• Tag Archives pterosaurs
  • New paper on the strangest pterosaur ever.

    Ooh, I’m coming in under the wire this time (see the time stamp).

    So when someone talks about pterosaurs, or flying reptiles, you probably think of something like one of these:

    PteranodonRhamphorhynchus

    Pteranodon and Rhamphorhynchus. The two archetypes of pop culture pterosaurs.
    Former image from here. Latter image by Charlie McGrady.

     

    Few folks would normally think of this as a normal pterosaur:

    Pterodaustro

    Pterodaustro guinazui (pic culled from Wikipedian artist: Arthur Weasley).

     

    Its name was Pterodaustro guinazui, and unlike other pterosaurs, which fed on fish, insects, or other types of meat, P. guinazui was a filter feeder. It has commonly been compared to a Mesozoic flamingo (thus resulting in more than a fair share of flamingo like drawings). It sifted microorganisms from the waters that it lived near. Unlike today’s modern flamingo (Phoenicopterus), Pterodaustro could filter feed without dipping its head upside down. As far as pterosaurs go, it was certainly one of (if not) the strangest species to have come from this group.As is typical with the weird ones, though they are celebrated for their uniqueness; that is about all that is known about them.

    Well, no more:

    Chinsamy, A., Codorni?, L., Chiappe, L. 2008. Developmental growth patterns of the filter-feeder pterosaur, Pterodaustro guinazui. Biology Letters. DOI: 10.1098/rsbl.2008.0004 (online: first cite)

    Abstract
    Life-history parameters of pterosaurs such as growth and ontogenetic development represent an enigma. This aspect of pterosaur biology has remained perplexing because few pterosaur taxa are represented by complete ontogenetic series. Of these, Pterodaustro is unique in that besides being represented by hundreds of individuals with wing spans ranging from 0.3 to 2.5m, it includes an embryo within an egg. Here we present a comprehensive osteohistological assessment of multiple skeletal elements of a range of ontogenetic sizes of Pterodaustro, and we provide unparalleled insight into its growth dynamics. We show that, upon hatching, Pterodaustro juveniles grew rapidly for approximately 2 years until they reached approximately 53% of their mature body size, whereupon they attained sexual maturity. Thereafter, growth continued for at least another 3–4 years at comparatively slower rates until larger adult body sizes were attained. Our analysis further provides definitive evidence that Pterodaustro had a determinate growth strategy.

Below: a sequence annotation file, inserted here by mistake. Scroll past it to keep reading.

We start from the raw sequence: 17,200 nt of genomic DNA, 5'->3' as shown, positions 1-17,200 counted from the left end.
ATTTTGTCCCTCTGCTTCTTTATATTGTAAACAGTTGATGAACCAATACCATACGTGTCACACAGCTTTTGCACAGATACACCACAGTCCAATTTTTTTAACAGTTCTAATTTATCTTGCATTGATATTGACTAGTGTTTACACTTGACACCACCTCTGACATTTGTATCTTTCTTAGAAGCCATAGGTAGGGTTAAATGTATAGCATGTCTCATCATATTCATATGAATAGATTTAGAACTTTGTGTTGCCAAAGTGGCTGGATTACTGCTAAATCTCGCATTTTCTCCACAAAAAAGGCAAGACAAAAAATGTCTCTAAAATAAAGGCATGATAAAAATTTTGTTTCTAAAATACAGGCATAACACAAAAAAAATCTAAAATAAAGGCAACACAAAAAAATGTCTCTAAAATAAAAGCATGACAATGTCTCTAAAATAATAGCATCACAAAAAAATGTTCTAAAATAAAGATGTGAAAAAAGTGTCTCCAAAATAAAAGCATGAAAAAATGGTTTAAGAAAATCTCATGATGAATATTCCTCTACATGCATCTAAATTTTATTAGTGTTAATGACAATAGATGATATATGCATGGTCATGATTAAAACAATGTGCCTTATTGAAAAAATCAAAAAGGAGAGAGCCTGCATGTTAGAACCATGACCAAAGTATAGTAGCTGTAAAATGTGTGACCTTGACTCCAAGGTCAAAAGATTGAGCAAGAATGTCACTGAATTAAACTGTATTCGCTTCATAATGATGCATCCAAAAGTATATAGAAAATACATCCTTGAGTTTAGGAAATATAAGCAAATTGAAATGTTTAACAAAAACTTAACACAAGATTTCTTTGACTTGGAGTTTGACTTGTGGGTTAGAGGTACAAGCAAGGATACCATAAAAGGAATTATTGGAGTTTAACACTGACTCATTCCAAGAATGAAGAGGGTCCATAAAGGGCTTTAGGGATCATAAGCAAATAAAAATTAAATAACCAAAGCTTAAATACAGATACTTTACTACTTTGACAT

Pterodaustro skull

    Pterodaustro guinazui skull (photo from: http://www.pterosaurier.de)

     

    I have yet to read the full paper, but from what it says here, it would appear that the filter feeding lifestyle took its toll on P. guinazui, as its growth rate was remarkably slow. As this is the first time a growth series has been done on a pterosaur, it probably shouldn’t be assumed that this growth was typical of all pterosaurs (which would have had diets that were much higher in protein, thus aiding growth). Still the results are definitely interesting. Plus any new bits of info on the world’s strangest pterosaur, is a good thing in my book.

    ~Jura


  • The Hummingbird of Pterosaurs.

    Nemicolopterus

    Just announced today in the journal PNAS, is the discovery of the world’s smallest pterosaur. Dubbed: Nemicolopterus crypticus, this little guy had a wingspan of only 10 inches (25.4 cm). I haven’t had a chance to read the paper on it yet, but from the abstract, it appears to be a juvenile. I’d like to know how much larger the authours believe N.crypticus got.

    Either way, this is big news for pterosaur researchers. It means that either:

    • A.) Pterosaurs covered a greater size range than previously thought, or…
    • B.) Pterosaur juveniles lived in different niches than adults.

    Given the reptilian status of pterosaurs, I wouldn’t be surprised if it did turn out to be choice B. The large size discrepancy between adults and hatchlings / juveniles, often results in the formation of two size classes per species. This allows the animals to better exploit their given ecosystems.

    Anyway, we’ll just have to wait for the paper, and see what the results suggest.

    Still, it’s a mighty neat find.

    ~Jura